Tuesday, December 13, 2011
CONGRESSMAN REED VOTES IN FAVOR OF MIDDLE CLASS TAX RELIEF AND JOB CREATION ACT
Congressman Tom Reed voted this evening in favor of the Middle Class Tax Relief and Job Creation Act, which passed the House by a bipartisan vote of 234-193. The bill extends current payroll tax rates, mitigates the threat to Social Security posed by other payroll tax proposals, and encourages private sector job creation.
“We need to be talking about real solutions, not short-term gimmicks designed to divide the nation and win votes,” Reed said. “This is a real solution for hardworking taxpayers.”
The bill calls for the Keystone XL energy pipeline project to move forward creating 20,000 jobs and reducing dependence on Middle East crude. “If the Senate and the President truly care about creating jobs, they can do so immediately by passing this bill,” Reed declared. “This act is really a jobs bill.”
“Now is not the time to take more money out of taxpayers’ pockets to feed the spending beast in Washington,” Reed continued. “This bill extends the current payroll tax rates without raising other taxes.”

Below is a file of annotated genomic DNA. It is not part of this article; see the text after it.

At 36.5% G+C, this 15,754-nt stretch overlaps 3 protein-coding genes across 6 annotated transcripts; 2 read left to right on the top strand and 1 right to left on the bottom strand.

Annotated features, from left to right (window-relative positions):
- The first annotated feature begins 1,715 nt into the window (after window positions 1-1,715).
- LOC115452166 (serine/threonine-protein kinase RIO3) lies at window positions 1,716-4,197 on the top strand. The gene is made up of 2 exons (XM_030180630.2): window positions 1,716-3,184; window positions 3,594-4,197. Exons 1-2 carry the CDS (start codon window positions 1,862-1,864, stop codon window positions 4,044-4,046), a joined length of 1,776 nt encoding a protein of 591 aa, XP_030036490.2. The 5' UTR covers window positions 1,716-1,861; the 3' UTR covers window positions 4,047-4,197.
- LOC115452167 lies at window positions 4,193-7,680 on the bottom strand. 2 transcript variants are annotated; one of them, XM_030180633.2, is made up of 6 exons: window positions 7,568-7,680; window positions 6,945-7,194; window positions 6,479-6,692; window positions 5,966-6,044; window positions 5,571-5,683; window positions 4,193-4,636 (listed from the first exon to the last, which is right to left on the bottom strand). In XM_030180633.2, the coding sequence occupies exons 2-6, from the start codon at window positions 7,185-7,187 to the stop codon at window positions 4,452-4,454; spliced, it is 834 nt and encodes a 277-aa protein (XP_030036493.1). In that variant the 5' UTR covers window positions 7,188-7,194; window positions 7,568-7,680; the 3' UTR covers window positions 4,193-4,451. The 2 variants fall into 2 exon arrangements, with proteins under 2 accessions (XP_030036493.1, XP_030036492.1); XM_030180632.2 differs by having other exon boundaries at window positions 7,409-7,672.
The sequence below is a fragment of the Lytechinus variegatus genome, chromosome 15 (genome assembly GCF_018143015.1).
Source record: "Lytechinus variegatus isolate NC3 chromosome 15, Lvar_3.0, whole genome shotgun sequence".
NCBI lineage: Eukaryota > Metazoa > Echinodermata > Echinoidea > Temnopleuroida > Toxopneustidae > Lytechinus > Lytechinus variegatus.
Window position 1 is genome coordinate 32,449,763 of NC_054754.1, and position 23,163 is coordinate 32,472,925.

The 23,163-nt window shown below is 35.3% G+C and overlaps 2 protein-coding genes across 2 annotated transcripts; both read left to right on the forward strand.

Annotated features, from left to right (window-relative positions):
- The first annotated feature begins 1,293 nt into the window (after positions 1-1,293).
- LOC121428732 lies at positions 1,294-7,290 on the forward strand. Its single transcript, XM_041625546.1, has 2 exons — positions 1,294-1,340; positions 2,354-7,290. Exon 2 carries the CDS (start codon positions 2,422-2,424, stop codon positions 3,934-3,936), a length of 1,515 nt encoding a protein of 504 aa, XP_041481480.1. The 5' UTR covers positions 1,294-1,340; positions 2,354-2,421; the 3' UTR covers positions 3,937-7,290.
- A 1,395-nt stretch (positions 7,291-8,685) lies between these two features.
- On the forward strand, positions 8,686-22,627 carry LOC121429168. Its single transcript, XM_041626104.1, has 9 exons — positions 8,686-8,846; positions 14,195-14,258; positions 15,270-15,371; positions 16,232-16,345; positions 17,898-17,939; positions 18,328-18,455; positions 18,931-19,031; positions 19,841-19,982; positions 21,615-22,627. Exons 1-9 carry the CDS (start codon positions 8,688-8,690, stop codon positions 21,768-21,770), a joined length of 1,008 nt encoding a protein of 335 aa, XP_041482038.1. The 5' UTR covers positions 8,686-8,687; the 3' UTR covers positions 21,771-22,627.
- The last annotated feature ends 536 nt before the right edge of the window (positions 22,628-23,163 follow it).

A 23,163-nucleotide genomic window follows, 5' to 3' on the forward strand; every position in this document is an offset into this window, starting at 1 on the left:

Reed also re-affirmed his commitment to preserving Social Security and Medicare, which are funded through payroll taxes. “Ten thousand new people qualify for these programs every day, but we are not adding ten thousand new payroll workers every day. We need to be very careful about pursuing policies that ultimately do more harm than good, including potentially hastening the financial collapse of these vital programs upon which so many seniors rely.”
The legislation protects the Social Security trust fund by freezing pay for government workers, including members of Congress, reforming programs that are riddled with waste, fraud, and abuse, and reducing subsidies for the wealthy.
It also embraces President Obama’s proposal to gradually reduce the number of weeks that Unemployment Insurance recipients can receive benefits and gives states the option to test recipients for drug abuse.
The bill now moves on to the Senate for a vote along with the 23 other jobs-related bills passed by the House which the Senate has ignored thus far.